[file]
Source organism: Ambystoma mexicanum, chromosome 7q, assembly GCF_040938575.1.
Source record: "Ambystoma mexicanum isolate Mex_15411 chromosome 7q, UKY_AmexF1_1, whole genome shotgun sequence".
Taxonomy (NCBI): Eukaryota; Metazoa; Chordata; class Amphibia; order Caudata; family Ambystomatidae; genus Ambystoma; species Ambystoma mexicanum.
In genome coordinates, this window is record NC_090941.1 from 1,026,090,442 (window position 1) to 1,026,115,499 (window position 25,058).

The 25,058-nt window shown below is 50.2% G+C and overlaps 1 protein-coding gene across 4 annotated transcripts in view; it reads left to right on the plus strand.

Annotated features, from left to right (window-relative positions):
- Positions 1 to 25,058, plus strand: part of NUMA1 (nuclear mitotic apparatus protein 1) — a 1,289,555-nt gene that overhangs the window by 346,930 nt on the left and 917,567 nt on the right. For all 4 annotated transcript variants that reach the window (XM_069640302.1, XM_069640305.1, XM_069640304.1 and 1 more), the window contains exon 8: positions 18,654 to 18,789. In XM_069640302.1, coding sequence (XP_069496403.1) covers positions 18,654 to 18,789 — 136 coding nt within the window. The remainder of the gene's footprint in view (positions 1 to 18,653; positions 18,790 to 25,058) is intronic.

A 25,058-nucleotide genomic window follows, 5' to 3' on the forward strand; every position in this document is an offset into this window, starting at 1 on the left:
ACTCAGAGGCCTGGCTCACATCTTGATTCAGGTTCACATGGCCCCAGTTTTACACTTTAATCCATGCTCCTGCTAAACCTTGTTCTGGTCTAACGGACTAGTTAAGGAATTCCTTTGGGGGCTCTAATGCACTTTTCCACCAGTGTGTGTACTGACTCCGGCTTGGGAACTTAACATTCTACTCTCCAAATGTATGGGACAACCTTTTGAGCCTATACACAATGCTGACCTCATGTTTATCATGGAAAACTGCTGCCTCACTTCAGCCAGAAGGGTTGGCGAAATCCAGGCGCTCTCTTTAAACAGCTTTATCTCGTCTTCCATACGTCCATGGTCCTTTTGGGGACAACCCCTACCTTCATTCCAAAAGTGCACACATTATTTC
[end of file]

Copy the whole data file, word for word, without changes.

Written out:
Source organism: Ambystoma mexicanum, chromosome 7q, assembly GCF_040938575.1.
Source record: "Ambystoma mexicanum isolate Mex_15411 chromosome 7q, UKY_AmexF1_1, whole genome shotgun sequence".
Taxonomy (NCBI): Eukaryota; Metazoa; Chordata; class Amphibia; order Caudata; family Ambystomatidae; genus Ambystoma; species Ambystoma mexicanum.
In genome coordinates, this window is record NC_090941.1 from 1,026,090,442 (window position 1) to 1,026,115,499 (window position 25,058).

The 25,058-nt window shown below is 50.2% G+C and overlaps 1 protein-coding gene across 4 annotated transcripts in view; it reads left to right on the plus strand.

Annotated features, from left to right (window-relative positions):
- Positions 1 to 25,058, plus strand: part of NUMA1 (nuclear mitotic apparatus protein 1) — a 1,289,555-nt gene that overhangs the window by 346,930 nt on the left and 917,567 nt on the right. For all 4 annotated transcript variants that reach the window (XM_069640302.1, XM_069640305.1, XM_069640304.1 and 1 more), the window contains exon 8: positions 18,654 to 18,789. In XM_069640302.1, coding sequence (XP_069496403.1) covers positions 18,654 to 18,789 — 136 coding nt within the window. The remainder of the gene's footprint in view (positions 1 to 18,653; positions 18,790 to 25,058) is intronic.

A 25,058-nucleotide genomic window follows, 5' to 3' on the forward strand; every position in this document is an offset into this window, starting at 1 on the left:
ACTCAGAGGCCTGGCTCACATCTTGATTCAGGTTCACATGGCCCCAGTTTTACACTTTAATCCATGCTCCTGCTAAACCTTGTTCTGGTCTAACGGACTAGTTAAGGAATTCCTTTGGGGGCTCTAATGCACTTTTCCACCAGTGTGTGTACTGACTCCGGCTTGGGAACTTAACATTCTACTCTCCAAATGTATGGGACAACCTTTTGAGCCTATACACAATGCTGACCTCATGTTTATCATGGAAAACTGCTGCCTCACTTCAGCCAGAAGGGTTGGCGAAATCCAGGCGCTCTCTTTAAACAGCTTTATCTCGTCTTCCATACGTCCATGGTCCTTTTGGGGACAACCCCTACCTTCATTCCAAAAGTGCACACATTATTTC